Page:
‘10.3 million people in this country need help’: UN urges donors to set aside North Korea issues and provide funding
The implementation of UN Security Council sanctions hit humanitarian work in the country, with aid supplies and financial transfers delayed or stopped
The United Nations was able to help barely 15 per cent of the North Koreans it aimed to support with basic food needs last year, its top official in Pyongyang said on Thursday, as donor funding dried up in the face of political tensions.
The implementation of UN Security Council sanctions also hit humanitarian work in the country, with aid supplies and financial transfers delayed or stopped, UN resident coordinator Tapan Mishra told AFP.
“We have roughly 40 per cent of the population that are in need of humanitarian assistance,” Mishra told AFP. “10.3 million people in this country need help.”
The isolated North industrialised rapidly following the end of the Korean war and for a time was wealthier than the South, but funding from Moscow came to an end with the collapse of the Soviet Union, which was followed by a crippling famine and chronic economic mismanagement.
Under current leader Kim Jong-un it has made rapid progress in its nuclear and ballistic missile programmes, earning itself multiple sets of UN Security Council sanctions, with more measures imposed unilaterally by the US, EU, South Korea and others.
They remain in place despite a rapid diplomatic rapprochement on the peninsula, with a North-South summit due later this month ahead of talks between Kim and US President Donald Trump.
Kim has also quietly introduced some market reforms under a policy of simultaneously developing the economy and the military, with its estimated growth rate rising – the North itself does not publish the statistic – but it remains deeply impoverished.
“Undernutrition continues to be a serious concern with more than one quarter of the children stunted due to inadequate nutritious food, people struggling to have basic access to facilities including health, a large proportion of the population lives without a reliable source of safe drinking water, almost a quarter without basic sanitary facilities,” Mishra said.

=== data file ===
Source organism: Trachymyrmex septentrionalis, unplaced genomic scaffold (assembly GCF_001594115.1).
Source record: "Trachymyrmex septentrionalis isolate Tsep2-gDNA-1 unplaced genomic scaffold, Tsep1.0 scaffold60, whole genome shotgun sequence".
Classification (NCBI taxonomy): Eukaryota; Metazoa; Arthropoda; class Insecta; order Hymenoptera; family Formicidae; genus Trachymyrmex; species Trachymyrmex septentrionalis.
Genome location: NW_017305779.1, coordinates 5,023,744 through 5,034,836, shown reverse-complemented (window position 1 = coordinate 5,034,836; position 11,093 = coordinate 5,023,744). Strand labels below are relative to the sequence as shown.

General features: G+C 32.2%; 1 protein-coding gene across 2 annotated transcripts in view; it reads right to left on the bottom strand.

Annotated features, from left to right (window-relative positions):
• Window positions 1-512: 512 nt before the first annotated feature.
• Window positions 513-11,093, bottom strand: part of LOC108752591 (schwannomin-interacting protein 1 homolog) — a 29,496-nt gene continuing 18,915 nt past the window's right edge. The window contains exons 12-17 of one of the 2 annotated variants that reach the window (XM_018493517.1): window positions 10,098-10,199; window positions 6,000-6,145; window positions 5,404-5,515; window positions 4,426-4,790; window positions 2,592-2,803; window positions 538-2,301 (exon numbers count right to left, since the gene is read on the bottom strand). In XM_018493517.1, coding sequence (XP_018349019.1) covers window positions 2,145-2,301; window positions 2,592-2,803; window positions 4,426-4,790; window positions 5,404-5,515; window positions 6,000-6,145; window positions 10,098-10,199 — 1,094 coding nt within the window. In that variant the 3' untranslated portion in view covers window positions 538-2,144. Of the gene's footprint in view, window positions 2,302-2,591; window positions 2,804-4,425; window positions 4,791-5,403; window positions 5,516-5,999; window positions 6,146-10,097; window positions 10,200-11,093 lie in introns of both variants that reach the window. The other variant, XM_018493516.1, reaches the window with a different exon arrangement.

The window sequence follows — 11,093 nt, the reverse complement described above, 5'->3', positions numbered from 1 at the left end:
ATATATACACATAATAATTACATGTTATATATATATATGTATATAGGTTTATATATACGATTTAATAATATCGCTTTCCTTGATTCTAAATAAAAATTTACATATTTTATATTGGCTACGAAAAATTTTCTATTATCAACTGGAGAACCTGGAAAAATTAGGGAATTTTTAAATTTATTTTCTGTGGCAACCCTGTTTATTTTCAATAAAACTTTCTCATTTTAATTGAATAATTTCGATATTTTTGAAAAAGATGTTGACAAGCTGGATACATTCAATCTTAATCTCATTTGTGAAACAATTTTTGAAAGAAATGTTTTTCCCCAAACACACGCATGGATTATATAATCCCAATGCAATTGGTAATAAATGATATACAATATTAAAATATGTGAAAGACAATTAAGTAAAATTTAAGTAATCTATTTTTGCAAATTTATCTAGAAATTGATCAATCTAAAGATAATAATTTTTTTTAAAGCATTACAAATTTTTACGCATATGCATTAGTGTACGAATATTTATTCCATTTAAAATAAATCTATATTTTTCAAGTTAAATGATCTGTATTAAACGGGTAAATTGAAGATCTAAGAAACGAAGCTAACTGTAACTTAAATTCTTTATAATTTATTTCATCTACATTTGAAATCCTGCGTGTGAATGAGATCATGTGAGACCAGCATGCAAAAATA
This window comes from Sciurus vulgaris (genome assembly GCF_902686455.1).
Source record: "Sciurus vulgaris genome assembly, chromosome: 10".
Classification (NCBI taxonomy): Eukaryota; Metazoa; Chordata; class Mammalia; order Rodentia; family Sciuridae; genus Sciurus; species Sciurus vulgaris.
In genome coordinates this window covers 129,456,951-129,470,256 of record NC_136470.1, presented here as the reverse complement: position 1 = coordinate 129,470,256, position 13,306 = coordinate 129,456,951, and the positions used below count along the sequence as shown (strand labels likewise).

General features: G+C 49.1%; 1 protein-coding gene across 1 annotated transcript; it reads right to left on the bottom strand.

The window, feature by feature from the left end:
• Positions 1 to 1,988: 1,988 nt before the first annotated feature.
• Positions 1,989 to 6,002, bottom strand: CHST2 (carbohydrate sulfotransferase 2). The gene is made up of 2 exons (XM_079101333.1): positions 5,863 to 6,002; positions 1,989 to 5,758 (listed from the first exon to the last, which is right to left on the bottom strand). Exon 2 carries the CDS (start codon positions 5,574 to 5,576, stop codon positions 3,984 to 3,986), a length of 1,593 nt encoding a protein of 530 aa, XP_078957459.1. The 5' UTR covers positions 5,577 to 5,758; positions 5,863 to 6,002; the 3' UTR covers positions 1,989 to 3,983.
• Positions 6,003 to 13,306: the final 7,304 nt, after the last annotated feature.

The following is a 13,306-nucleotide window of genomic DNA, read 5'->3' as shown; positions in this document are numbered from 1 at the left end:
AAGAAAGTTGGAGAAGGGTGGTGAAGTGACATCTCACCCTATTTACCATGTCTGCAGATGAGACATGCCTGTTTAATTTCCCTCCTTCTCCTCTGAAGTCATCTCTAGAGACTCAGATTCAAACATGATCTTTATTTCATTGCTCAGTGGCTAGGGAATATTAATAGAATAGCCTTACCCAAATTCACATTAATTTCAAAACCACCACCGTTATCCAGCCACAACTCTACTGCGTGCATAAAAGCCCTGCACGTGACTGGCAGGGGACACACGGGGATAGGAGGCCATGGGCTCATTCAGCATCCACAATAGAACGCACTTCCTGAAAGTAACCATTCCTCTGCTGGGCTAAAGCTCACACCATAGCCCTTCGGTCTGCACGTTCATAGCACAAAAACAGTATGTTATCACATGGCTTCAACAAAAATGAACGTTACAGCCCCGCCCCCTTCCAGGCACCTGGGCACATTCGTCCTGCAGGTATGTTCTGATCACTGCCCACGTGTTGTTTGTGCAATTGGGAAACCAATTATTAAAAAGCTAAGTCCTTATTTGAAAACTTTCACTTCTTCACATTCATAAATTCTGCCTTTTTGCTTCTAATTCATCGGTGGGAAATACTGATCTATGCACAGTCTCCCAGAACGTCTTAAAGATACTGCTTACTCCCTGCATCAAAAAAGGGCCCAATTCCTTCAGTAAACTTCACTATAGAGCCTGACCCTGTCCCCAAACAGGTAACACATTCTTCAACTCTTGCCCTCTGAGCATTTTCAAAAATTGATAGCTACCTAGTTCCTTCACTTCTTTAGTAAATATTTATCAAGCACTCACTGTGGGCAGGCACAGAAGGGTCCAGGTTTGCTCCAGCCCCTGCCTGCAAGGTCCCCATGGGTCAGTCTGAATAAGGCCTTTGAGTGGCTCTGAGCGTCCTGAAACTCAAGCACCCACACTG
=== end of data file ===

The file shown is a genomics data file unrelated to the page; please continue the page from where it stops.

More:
The UN sought US$114 million from donors last year for food security, nutrition, health, and water and hygiene, but received only US$31 million.
Out of 4.3 million people it targeted for food assistance, only 660,000 received help – just over 15 per cent.
“We did not have the funding to support all the need, so we were only able to provide this,” Mishra said, adding he had not previously seen a similar statistic during his career.
A higher proportion, two million out of a targeted 2.5 million, received nutritional support, which is cheaper to provide.
But he urged donors to remove geopolitical considerations from humanitarian decision-making, saying “even in war”, humanitarian principles have always sought to prioritise those in need.
The UN this week launched its “Needs and Priorities” assessment for North Korea this year, seeking US$111 million in funding.
In the foreword to the document, Mishra wrote: “The geopolitical environment has meant that the situation for many people in the country has been largely forgotten by the rest of the world.”
The sanctions imposed on the North were not intended to affect civilians or restrict humanitarian activities, he added, but in practice aid was “often significantly delayed and disrupted, notably due to the perception of risk of violating the sanctions by banks, suppliers and officials”.